Recent gas price drop not likely to last


Enjoy the cheaper gasoline prices. They may not last much longer.

Metro Atlanta drivers were paying $2.10 for a gallon of regular unleaded Friday, 16 cents less than last month, according to AAA, formerly the American Automobile Association.

The decline is a welcome trend for consumers who paid as much a $3.11 per gallon in the wake of hurricanes Katrina and Rita.

But how much longer will the lower prices last?

Several oil industry prognosticators say the price ebb may be nearing an end.

Tom Kloza, chief analyst with the Oil Price Information Service, said the second quarter could see an increase at the pump of nearly 25 to 50 cents per gallon as the summer driving season starts to crank up and hurricanes become a concern again.

But even though experts are confident prices will climb, "the timing of this is difficult to know," said Douglas McIntyre, senior oil market analyst with the U.S. Energy Department.

In recent weeks, Georgia gasoline prices have been giving local drivers a much-needed break.

U.S. inventories of crude oil and gasoline, boosted by increased imports and a mild January, are at the highest levels since the summer of 1999, according to the Energy Department.

That helped keep prices stable. Some questioned why they didn't decline even more.

The reason: concern that something might cause a sudden drop in oil supply. For instance, crude-oil futures jumped $2.26 Friday to $63.25 a barrel after an attempted bombing of an important Saudi Arabian crude-processing facility at Abqaiq.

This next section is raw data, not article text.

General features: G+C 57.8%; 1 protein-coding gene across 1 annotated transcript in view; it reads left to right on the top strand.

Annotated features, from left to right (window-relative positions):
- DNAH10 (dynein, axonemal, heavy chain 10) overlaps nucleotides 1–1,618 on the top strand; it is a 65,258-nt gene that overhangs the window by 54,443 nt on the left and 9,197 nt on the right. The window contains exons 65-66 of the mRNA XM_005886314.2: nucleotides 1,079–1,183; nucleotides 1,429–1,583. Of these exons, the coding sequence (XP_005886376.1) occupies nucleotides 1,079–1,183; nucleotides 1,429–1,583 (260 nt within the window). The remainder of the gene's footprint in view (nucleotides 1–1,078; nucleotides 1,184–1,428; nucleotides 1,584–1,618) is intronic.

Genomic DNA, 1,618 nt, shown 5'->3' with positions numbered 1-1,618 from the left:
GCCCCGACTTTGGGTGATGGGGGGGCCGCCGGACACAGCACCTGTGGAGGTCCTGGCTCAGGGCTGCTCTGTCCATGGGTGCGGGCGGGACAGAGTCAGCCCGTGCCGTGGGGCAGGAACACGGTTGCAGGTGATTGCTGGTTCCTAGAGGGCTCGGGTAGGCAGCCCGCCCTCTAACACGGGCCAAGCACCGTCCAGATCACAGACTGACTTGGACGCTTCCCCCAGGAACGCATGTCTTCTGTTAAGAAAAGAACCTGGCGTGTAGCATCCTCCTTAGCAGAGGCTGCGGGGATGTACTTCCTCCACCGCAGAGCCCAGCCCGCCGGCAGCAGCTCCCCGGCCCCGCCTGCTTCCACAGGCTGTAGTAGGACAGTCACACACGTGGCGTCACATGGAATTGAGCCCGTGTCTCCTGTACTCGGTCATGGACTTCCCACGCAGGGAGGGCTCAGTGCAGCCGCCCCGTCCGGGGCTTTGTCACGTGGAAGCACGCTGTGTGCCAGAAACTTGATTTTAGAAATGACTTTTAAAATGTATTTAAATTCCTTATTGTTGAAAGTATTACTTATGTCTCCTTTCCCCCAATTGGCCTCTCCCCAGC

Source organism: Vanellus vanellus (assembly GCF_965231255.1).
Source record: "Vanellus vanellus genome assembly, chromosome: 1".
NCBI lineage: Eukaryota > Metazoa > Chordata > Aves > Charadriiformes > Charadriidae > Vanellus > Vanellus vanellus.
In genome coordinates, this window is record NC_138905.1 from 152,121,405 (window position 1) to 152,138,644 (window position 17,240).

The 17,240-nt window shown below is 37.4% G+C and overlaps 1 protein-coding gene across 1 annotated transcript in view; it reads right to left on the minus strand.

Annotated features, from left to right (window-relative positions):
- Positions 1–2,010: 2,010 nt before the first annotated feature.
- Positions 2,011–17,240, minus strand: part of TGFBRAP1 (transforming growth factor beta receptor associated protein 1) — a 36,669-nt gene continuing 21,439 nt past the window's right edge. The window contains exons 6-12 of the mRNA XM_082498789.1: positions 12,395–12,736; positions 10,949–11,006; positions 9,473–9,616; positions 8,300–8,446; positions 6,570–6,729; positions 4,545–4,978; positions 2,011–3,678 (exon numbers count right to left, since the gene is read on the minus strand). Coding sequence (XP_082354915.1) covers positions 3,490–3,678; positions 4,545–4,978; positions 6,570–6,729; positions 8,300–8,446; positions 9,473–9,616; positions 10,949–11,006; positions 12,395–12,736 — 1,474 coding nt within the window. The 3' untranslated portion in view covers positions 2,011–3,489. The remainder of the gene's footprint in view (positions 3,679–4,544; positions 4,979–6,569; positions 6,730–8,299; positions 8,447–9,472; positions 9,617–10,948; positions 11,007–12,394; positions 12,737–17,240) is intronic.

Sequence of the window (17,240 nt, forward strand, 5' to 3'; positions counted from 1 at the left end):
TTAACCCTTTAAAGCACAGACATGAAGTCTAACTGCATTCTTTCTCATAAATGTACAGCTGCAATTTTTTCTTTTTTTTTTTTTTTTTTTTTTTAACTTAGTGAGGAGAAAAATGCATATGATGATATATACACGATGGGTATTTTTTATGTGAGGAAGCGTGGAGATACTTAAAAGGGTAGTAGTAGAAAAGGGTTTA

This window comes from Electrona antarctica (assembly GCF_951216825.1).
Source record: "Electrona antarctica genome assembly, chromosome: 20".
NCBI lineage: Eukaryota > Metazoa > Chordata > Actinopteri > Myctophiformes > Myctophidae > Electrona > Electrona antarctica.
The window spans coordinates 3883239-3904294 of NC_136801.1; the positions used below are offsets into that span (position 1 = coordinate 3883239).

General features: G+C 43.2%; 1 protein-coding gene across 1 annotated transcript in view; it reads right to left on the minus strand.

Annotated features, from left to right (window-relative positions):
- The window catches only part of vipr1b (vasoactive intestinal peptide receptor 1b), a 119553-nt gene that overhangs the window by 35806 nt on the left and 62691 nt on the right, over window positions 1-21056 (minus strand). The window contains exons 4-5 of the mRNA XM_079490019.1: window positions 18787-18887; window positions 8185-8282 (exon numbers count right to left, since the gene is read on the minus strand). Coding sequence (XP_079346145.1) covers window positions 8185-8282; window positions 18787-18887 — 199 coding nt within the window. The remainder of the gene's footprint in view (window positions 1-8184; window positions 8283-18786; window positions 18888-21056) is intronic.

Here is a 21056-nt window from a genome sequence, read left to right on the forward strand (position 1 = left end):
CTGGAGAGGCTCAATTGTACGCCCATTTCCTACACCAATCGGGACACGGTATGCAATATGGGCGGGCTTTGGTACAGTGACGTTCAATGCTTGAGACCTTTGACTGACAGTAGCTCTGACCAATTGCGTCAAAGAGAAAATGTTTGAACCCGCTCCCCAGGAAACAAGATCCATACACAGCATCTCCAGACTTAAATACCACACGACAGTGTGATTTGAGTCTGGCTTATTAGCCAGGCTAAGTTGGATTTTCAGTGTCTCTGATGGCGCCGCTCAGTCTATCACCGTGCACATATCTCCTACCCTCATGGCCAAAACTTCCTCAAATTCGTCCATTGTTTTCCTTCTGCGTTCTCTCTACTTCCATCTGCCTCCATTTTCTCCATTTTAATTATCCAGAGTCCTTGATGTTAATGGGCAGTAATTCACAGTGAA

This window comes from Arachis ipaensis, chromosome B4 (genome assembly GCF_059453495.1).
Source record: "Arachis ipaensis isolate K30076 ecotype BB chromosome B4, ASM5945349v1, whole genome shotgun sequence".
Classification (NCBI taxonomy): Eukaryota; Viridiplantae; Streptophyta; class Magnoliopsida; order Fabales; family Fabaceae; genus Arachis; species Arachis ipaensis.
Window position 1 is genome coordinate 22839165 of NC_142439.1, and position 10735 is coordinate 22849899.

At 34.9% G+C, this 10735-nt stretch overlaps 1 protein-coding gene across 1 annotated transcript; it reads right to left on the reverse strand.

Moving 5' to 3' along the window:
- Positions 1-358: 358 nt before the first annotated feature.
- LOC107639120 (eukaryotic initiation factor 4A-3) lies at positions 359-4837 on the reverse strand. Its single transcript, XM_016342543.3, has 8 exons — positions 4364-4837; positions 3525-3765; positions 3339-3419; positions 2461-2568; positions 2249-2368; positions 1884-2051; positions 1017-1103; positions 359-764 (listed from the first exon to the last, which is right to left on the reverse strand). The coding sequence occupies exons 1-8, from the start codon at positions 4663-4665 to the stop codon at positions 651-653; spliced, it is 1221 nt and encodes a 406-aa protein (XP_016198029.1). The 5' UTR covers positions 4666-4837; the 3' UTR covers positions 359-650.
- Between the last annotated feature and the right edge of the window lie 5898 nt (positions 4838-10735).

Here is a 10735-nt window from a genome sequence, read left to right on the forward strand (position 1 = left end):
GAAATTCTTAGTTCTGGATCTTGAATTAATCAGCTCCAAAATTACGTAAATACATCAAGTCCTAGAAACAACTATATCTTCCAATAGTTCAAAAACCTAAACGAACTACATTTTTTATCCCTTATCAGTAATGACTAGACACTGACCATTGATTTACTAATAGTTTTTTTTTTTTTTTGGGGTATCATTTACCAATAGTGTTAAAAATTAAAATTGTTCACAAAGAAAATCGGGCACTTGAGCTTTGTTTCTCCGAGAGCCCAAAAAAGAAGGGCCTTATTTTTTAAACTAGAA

Other potential supply kinks include the pending conversion of many petroleum companies to gasoline free of the chemical additive known as MTBE, which is meant to help fuel burn cleaner.

Instead, many states have banned the additive over concerns of water contamination.

The industry is trying to phase out MTBE by the summer driving season. Some analysts are a bit uneasy because past transitions to new types of gasoline have not gone smoothly.

There's also recent rebel attacks on Nigeria's oil fields. Nigeria is a key U.S. supplier of light sweet crude oil - the type most commonly processed by U.S. refineries.

The attacks and kidnappings of several oil workers, "may well put a damper on declining gasoline prices," AAA spokesman Randy Bly said in a press release Friday.